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I was suspicious of Allscripts (NASDAQ:MDRX) long before they dumped CEO Glen Tullman yesterday.

The software as a service, or SaaS-based, health IT vendor was always suspiciously close to the Obama Administration, it seemed to me, and Tullman was briefly on the committee that eventually came up with the "meaningful use" standards that have helped dole out that sweet, sweet stimulus cash to the industry. The cash was based on a series of escalating capabilities, that must be fully realized by fiscal 2015 in order for companies to collect. After 2015, hospitals and clinics that have not automated will see reimbursement rates cut, so there's a stick to go along with the carrot.

Tullman finally retreated from the political fray, and the strangest part of the whole corporate history was his agreement to buy Misys' health care operations, along with those of rival Eclypsis, in 2010, hence the strange ticker symbol.

That deal never made sense to me. Allscripts was selling SaaS, Misys was pushing an open source story, Eclypsis was more like Cerner. And from what experts told me none really had a system that worked very well. The merger should be counted as a huge failure.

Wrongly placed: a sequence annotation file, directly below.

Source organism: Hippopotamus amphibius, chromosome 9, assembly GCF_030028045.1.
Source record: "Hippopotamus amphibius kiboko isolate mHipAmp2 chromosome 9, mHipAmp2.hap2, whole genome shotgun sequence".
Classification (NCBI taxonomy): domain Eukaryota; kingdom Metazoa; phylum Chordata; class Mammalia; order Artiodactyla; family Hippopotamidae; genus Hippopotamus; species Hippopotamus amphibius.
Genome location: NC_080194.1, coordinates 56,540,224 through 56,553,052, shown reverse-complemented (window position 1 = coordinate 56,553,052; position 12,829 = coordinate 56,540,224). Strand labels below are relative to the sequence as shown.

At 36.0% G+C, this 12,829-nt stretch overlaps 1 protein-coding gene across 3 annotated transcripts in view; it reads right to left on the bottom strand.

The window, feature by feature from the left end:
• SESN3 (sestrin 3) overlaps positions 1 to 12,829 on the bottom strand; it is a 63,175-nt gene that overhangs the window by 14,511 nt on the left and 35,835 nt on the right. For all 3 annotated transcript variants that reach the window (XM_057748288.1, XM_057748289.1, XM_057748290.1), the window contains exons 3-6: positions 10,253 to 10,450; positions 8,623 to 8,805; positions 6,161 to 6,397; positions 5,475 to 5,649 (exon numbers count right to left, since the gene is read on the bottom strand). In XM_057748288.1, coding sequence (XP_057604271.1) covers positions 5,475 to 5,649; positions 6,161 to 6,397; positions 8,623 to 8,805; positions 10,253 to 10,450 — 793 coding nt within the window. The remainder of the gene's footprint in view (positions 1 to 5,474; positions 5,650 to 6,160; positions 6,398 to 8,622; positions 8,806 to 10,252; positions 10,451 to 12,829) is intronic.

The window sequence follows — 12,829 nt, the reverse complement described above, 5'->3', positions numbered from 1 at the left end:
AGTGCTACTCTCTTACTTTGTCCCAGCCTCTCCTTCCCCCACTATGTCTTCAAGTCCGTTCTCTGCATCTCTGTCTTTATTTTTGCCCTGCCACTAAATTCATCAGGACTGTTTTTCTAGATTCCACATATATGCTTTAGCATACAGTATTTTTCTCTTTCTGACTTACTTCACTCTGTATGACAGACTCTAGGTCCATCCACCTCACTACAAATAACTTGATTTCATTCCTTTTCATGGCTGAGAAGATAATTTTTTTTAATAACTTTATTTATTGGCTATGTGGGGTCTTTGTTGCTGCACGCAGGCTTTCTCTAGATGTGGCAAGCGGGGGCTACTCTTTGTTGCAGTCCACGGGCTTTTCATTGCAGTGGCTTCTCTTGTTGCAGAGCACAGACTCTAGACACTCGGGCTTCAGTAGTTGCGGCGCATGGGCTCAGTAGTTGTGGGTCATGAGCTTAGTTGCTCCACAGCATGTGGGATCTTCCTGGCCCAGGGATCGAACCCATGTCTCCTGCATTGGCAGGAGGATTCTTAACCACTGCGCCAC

Now it's all unraveled, with Tullman out as he was seeking to take the company private, replaced by a former Cerner (NASDAQ:CERN) executive, Paul Black.

Cerner, however, is known for selling client-server systems based on Microsoft Windows, not SaaS services. SaaS, on the other hand, was always seen as advantaged in the final standards, since adjustments could be made to every customer's system at once.

Still, Cerner simply put its head down and went back to the basic blocking-and-tackling upgrade cycle it had always used, with the same sales-oriented management team leading the way. The two stocks seemed to be moving in lock-step through the middle of 2010, but since then CERN has doubled in value while MDRX is now worth less than half what it was.

In the end, MDRX became what computer nerds call a "kludge," a collection of mismatched pieces that didn't work as a system. This is true of both the software and the organization, which never meshed after the Misys acquisition.

There is a lesson to be learned here, and it's an old one. Having just a vision's no solution, everything depends on execution. Tullman had a vision but failed to execute. Hopefully, under Black there will be some execution, or at least an acquisition at a higher valuation than MDRX is currently stuck with.

If I were of a speculative nature, I would buy MDRX here, at its bottom, and see what magic Black can pull out of his hat. I see CERN as fully valued, but it has proven to be a solid company.

Source: The Allscripts Coup